12 November 2003 | bobbobwhite
No writer shows self hatred like Miller
Miller always finds something to self hate in every leading character in all his plays. Self hatred that brings each one inevitable bitter conflict and doom. From Death of a Salesman to All My Sons to A View From The Bridge to The Misfits to Broken Glass. All plow deeply within the lead male psyche, and those of his family, showing job/marital failure, sexual inadequacies and perversions, terrible parenting, incestuous desire/shame, substance abuse, and myriad other reasons to cause them to wonder why they were ever born. Gets a bit tiresome at times as it is really a one note song that never, ever lets up. A case could be made that all of his plays are merely successive acts in one play.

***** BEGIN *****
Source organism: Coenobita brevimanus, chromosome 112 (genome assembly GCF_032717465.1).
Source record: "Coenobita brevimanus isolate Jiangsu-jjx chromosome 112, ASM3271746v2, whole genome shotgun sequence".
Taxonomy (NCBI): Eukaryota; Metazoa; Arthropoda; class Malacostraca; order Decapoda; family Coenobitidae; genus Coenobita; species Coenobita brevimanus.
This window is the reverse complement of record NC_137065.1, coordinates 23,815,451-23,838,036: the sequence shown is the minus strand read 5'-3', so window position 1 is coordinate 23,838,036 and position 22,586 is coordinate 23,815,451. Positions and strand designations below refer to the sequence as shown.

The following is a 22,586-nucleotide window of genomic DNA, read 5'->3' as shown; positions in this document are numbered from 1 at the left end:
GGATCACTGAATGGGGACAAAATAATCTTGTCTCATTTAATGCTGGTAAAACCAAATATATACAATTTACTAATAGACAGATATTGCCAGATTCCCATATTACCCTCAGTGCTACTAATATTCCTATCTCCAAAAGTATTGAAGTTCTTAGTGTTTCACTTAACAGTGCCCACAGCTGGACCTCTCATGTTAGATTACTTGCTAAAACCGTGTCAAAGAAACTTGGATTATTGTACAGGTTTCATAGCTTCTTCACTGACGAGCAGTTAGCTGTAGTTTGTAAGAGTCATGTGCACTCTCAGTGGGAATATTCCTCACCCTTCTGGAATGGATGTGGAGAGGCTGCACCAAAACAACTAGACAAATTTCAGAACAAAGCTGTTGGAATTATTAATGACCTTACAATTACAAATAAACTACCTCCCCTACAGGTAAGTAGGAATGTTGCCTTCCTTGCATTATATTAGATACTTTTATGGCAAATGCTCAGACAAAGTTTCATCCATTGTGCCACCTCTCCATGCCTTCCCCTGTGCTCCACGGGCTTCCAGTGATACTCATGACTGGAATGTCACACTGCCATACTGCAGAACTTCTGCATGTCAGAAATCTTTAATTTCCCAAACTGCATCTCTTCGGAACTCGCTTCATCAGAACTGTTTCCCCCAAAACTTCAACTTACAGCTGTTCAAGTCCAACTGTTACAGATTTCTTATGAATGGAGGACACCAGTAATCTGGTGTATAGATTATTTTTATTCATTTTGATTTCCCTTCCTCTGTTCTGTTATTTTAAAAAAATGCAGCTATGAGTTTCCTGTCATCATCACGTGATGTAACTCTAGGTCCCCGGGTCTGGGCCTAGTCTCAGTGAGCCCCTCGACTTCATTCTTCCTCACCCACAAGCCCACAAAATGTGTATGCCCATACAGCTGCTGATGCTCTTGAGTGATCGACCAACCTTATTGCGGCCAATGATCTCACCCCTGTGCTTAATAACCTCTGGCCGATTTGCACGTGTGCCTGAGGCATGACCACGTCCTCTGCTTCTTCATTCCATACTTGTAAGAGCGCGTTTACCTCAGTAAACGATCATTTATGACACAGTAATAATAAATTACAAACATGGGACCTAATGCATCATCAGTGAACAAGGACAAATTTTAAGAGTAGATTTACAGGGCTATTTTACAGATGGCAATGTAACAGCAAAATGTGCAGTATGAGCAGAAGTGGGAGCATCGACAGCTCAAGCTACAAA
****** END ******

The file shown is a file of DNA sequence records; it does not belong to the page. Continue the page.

But, as he is so in tune with his human nature, and that of all humans, he writes all of these plays so well that we are always drawn into the human maelstrom we know he will create, and as a result, feel as emotionally exhausted at the end of each final scene as he surely did upon the final day of writing each one.
Broken Glass is no different, and no less exhausting. And no less terrific.